In another case, when the Air Force started flying the first models of the AC-130 Spectre gunships over the Ho Chi Minh trail, they racked up incredible numbers of kills on NVA truck convoys. Air Medals and Distinguished Flying Crosses were awarded in great number.

But they noticed the truck traffic was not decreasing. So the Air Force conducted its own tests, and discovered that their criteria for claiming a truck destroyed were deeply flawed. Many truck kills had been claimed on vehicles that were only slightly damaged and fully operational. So the Air Force lowered its estimates of destroyed vehicles, revised its criteria for claiming kills, and made changes to its equipment, ammunition and procedures to improve their effectiveness.

But they decided to let all the medals previously awarded based on the nonexistent kills stand.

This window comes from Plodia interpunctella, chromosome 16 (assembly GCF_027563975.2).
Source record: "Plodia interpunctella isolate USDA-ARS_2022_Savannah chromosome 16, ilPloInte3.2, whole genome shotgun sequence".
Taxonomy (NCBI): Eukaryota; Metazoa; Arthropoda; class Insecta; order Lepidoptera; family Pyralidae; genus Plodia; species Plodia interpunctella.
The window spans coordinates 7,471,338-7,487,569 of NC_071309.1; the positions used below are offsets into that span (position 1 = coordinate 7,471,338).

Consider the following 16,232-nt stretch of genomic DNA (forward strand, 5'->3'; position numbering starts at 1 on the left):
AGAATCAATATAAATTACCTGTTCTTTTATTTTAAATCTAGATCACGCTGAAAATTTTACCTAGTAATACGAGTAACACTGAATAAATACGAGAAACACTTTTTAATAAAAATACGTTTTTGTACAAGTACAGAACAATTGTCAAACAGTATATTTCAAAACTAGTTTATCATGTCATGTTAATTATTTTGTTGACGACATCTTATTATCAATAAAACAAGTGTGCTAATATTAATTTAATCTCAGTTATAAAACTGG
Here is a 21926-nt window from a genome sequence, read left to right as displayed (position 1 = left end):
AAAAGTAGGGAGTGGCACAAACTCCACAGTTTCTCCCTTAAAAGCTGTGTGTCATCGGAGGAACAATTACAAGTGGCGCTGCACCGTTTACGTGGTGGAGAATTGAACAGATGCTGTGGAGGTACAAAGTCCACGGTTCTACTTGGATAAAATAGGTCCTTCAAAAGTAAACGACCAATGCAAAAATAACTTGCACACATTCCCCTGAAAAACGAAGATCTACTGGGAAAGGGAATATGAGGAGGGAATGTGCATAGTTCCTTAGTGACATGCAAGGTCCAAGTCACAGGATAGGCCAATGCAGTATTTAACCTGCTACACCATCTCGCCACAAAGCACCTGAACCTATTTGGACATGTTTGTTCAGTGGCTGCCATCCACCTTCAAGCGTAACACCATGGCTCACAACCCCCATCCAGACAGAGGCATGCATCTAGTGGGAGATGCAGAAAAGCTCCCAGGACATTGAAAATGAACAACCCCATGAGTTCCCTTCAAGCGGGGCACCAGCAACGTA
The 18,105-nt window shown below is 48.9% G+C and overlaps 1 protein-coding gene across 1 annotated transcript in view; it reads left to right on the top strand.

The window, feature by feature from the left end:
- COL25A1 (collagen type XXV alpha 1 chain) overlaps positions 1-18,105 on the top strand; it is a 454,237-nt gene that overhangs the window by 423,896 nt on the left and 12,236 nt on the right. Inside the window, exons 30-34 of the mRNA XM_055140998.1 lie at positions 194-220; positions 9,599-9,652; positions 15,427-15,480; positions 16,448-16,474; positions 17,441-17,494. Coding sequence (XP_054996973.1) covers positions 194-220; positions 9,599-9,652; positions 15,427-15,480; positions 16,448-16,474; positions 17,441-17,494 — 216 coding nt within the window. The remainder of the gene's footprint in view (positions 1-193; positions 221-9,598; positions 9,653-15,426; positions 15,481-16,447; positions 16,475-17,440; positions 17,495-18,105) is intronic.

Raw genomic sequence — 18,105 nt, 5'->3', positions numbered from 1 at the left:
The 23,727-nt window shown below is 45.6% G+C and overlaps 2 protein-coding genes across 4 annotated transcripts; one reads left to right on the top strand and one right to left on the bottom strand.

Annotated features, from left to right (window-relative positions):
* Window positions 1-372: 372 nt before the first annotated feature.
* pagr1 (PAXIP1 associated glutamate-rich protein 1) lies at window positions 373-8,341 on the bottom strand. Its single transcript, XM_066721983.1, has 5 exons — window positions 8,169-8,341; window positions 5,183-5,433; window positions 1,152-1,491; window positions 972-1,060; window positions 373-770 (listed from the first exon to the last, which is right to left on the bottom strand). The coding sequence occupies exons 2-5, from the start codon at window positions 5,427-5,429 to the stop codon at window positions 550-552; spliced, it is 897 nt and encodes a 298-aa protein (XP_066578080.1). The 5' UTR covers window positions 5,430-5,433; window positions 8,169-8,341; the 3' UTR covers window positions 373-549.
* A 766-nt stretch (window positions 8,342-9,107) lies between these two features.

It is possible that Admiral Route is reluctant to get started on this road, because if Kerry's fake medals are invalidated, so might a lot of other medals-- all possessed by people who are veterans and voters. This would make more work for his department, less support for the Navy, and a lot of bitterness among the people with whom he works and socializes. I would guess that Navy people despise Kerry, but they care more about their own Service. This is one reason, I think, why it took so long for the Swiftvets to come forward-- they are sacrificing loyalty to Service in favor of loyalty to Country, a hard thing to do.

Posted by erasmuse at September 18, 2004 11:47 AM